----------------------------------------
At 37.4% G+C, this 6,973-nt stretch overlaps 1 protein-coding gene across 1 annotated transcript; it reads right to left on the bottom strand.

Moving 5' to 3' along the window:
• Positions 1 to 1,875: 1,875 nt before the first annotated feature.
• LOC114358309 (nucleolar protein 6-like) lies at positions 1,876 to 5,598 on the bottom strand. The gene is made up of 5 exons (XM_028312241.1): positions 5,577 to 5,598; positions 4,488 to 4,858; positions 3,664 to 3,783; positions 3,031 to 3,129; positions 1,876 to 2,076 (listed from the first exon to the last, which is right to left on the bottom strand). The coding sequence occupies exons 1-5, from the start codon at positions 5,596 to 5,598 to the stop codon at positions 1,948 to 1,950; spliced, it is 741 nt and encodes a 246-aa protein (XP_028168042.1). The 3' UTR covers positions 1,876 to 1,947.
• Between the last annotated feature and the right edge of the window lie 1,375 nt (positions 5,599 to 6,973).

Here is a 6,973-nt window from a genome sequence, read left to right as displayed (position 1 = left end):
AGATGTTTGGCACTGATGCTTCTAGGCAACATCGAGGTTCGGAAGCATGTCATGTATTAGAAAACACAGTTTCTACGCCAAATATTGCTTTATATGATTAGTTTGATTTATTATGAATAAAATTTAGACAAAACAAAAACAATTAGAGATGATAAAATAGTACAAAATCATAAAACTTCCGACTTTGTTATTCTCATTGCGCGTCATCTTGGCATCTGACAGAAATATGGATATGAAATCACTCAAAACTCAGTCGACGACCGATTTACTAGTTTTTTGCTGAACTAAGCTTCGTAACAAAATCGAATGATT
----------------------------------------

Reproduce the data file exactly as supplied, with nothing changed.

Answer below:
At 37.4% G+C, this 6,973-nt stretch overlaps 1 protein-coding gene across 1 annotated transcript; it reads right to left on the bottom strand.

Moving 5' to 3' along the window:
• Positions 1 to 1,875: 1,875 nt before the first annotated feature.
• LOC114358309 (nucleolar protein 6-like) lies at positions 1,876 to 5,598 on the bottom strand. The gene is made up of 5 exons (XM_028312241.1): positions 5,577 to 5,598; positions 4,488 to 4,858; positions 3,664 to 3,783; positions 3,031 to 3,129; positions 1,876 to 2,076 (listed from the first exon to the last, which is right to left on the bottom strand). The coding sequence occupies exons 1-5, from the start codon at positions 5,596 to 5,598 to the stop codon at positions 1,948 to 1,950; spliced, it is 741 nt and encodes a 246-aa protein (XP_028168042.1). The 3' UTR covers positions 1,876 to 1,947.
• Between the last annotated feature and the right edge of the window lie 1,375 nt (positions 5,599 to 6,973).

Here is a 6,973-nt window from a genome sequence, read left to right as displayed (position 1 = left end):
AGATGTTTGGCACTGATGCTTCTAGGCAACATCGAGGTTCGGAAGCATGTCATGTATTAGAAAACACAGTTTCTACGCCAAATATTGCTTTATATGATTAGTTTGATTTATTATGAATAAAATTTAGACAAAACAAAAACAATTAGAGATGATAAAATAGTACAAAATCATAAAACTTCCGACTTTGTTATTCTCATTGCGCGTCATCTTGGCATCTGACAGAAATATGGATATGAAATCACTCAAAACTCAGTCGACGACCGATTTACTAGTTTTTTGCTGAACTAAGCTTCGTAACAAAATCGAATGATT